A: On the whole, I feel that gentrification is a positive social force. This goes beyond its obvious and profound benefits for a city's basic housing stock. Gentrification usually acts to diffuse poverty through a wide area, and prevents any given part of a city from becoming a chronically impovershed poverty trap for everyone who lives there. It encourages investment in low-income neighborhoods. The idea that it breaks up community networks of support was always pretty specious, and more so now that communication costs are approaching zero. Sure, nobody wants to lose the lease on their place. It's a real drag. But foes of gentrification want to make their sentimentality into your social issue.

Q: You sound defensive.
A: Nah. It's just a different way of thinking about things than most people are used to.

Q: Do you realize that Seattle is not a part of Portland?
A: Oh, it's you again.


fingerstothebone said...

I do 'the outdoor thing' year round, in the rain and in the dark. You see lots of things in the dark that you don't see during the day, like owls flying around, bats flying around. People's yards look different in the dark. This spring, on my night walks, I heard a baby owl calling. And finally spotted the nest (well, ok, inferred the location), when I caught the mama return to the nest several nights later. Last year, we saw a fawn (yeah, in Portland). And of course, there are the cats on their nightly hunting trips. Things look different in the rain and gray light, everything is shiny and the colors are intense.

And that's just in the neighborhood.

Kritkrat said...

I think all of Alaska's suicides must come from interior AK, because the whole time I lived there, I never knew one person that committed suicide - and that's saying a lot when you are in rural AK where everyone knows everyone. If I lived in interior AK though, I think I would have been the first to go...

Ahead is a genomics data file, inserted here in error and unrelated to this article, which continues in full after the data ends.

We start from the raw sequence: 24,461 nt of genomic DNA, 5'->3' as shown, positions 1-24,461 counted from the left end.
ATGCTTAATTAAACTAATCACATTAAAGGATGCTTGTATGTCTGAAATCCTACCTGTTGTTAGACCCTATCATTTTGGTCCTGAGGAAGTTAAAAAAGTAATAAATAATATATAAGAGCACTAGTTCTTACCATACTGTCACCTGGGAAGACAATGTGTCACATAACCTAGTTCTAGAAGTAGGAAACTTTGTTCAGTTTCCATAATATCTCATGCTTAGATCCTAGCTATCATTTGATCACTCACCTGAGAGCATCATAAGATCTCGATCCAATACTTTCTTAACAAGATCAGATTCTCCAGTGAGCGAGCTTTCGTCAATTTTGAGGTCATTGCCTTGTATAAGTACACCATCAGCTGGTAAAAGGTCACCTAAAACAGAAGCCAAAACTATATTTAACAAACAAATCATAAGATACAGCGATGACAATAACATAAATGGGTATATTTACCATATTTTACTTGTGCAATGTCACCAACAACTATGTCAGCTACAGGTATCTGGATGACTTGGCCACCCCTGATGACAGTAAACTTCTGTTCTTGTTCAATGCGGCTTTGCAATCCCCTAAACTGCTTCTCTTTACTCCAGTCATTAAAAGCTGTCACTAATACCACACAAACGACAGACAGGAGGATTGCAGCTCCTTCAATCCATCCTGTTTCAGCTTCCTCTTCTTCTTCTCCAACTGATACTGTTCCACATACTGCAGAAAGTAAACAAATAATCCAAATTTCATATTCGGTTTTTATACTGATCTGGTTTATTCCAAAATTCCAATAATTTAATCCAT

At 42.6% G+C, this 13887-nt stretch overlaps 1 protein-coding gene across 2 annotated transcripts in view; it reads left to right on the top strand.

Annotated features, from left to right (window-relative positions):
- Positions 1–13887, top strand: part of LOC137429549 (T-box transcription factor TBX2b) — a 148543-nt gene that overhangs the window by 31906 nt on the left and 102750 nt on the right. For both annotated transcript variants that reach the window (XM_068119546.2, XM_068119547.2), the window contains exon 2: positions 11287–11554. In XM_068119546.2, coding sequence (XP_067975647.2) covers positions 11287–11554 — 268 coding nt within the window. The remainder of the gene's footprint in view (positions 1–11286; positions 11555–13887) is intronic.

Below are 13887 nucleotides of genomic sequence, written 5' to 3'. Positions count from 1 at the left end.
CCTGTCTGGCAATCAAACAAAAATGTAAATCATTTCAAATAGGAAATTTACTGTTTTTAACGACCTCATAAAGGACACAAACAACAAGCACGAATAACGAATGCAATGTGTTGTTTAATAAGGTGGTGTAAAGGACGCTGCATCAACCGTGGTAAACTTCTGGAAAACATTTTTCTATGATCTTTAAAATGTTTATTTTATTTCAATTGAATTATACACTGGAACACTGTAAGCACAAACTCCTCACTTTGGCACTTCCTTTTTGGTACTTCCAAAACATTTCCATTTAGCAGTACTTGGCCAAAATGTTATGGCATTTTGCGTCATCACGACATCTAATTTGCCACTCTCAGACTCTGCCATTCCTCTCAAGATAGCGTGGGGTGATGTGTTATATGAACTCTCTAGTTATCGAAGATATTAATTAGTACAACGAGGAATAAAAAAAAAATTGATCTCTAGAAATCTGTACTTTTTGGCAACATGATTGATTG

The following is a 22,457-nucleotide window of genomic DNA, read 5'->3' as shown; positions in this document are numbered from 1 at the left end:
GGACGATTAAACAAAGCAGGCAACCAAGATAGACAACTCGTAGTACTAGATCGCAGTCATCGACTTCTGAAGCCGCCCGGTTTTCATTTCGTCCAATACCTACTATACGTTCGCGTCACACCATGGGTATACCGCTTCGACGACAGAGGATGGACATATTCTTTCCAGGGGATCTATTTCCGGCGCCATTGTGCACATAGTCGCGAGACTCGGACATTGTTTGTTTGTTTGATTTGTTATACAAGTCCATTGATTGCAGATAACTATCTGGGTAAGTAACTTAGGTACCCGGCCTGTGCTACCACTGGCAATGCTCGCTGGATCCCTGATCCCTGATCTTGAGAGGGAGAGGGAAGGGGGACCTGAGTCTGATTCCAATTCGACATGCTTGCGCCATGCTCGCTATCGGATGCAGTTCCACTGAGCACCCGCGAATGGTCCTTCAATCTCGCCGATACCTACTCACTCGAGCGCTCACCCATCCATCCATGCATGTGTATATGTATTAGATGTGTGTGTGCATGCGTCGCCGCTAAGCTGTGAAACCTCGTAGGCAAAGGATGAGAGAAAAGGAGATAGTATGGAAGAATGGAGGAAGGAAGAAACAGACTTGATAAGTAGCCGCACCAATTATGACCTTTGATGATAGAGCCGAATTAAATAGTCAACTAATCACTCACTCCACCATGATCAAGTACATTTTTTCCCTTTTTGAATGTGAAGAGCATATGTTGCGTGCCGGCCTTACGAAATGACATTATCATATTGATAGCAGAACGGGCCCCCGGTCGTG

Rebel said...

"Q: You said "five months" and "five months."
A: The other two months are transitional."

And by "transitional" I'm sure you mean rainy and grey with occasional 'sun breaks'.

I can't believe you left the tram off your list. ;)

blythe said...

so wait, which is it? ME or OR? i joke. or do i?

Michael5000 said...

@fingers: It's just too bad you haven't been able to cultivate any indoor hobbies.

@kadonk: I think you are from the Panhandle? I would guess that the rate is relatively much lower down there. One does sometimes hear that alcohol is sometimes abused in the interior....

@rebel: The tram! An odd little bubble, scuttling up and down the hospital hill, grazing the roof of your car as you drive down the freeway...

@blythe: Oh, blythe, it's not YOU. It's ME. Wait. What was the question?

Anonymous said...

So, you sold me. Rex and I are packing our bags, leaving lovely (in that abandoned red brick factory rust belt sort of way) Confluence NY, and heading West where the people are happier, thinner, cooler, and the gardens aren't frozen for 6 months of the year. Well, once our daughter goes to college, anyway.

Chance said...

Stop making me miss Portland, gawdammit.

Michael5000 said...

@sandy: Bring her with! We've got colleges! She could be a brainy lefty at Lewis and Clark! Or, an alarmingly brainy lefty at Reed! Or, a brainy Catholic lefty at UP! Or, she could enjoy the convenience and economy of a large urban commuter school at PSU! The choice is hers!

Bridget said...

I love this city. I ended up moving here 15 years ago without ever having visited. I had just read an article that Portland had more green spaces, coffee shops and bookstores per capita than any other city in the United States and I was sold. I have never lived anywhere that felt more like home.

Dang, I'm a gettin' weepy!

Bridget said...

Wikipedia has a picture of the day? Weird.

Anonymous said...

I love you last line about gentrification. I had not thought of it that way but it's true.

The place is lovely with it's five and five. Seems easier planning the wardrobe with just two seasons and a few transitions.

There is something healthy in if not loving where you live, at least not hating it. I have to work on that!

Oh btw, I played the music from your site while cleaning the other night and it stopped after the fishes one. (Which I loved.) I will be going back there to hear more. Nice mix of message and movability.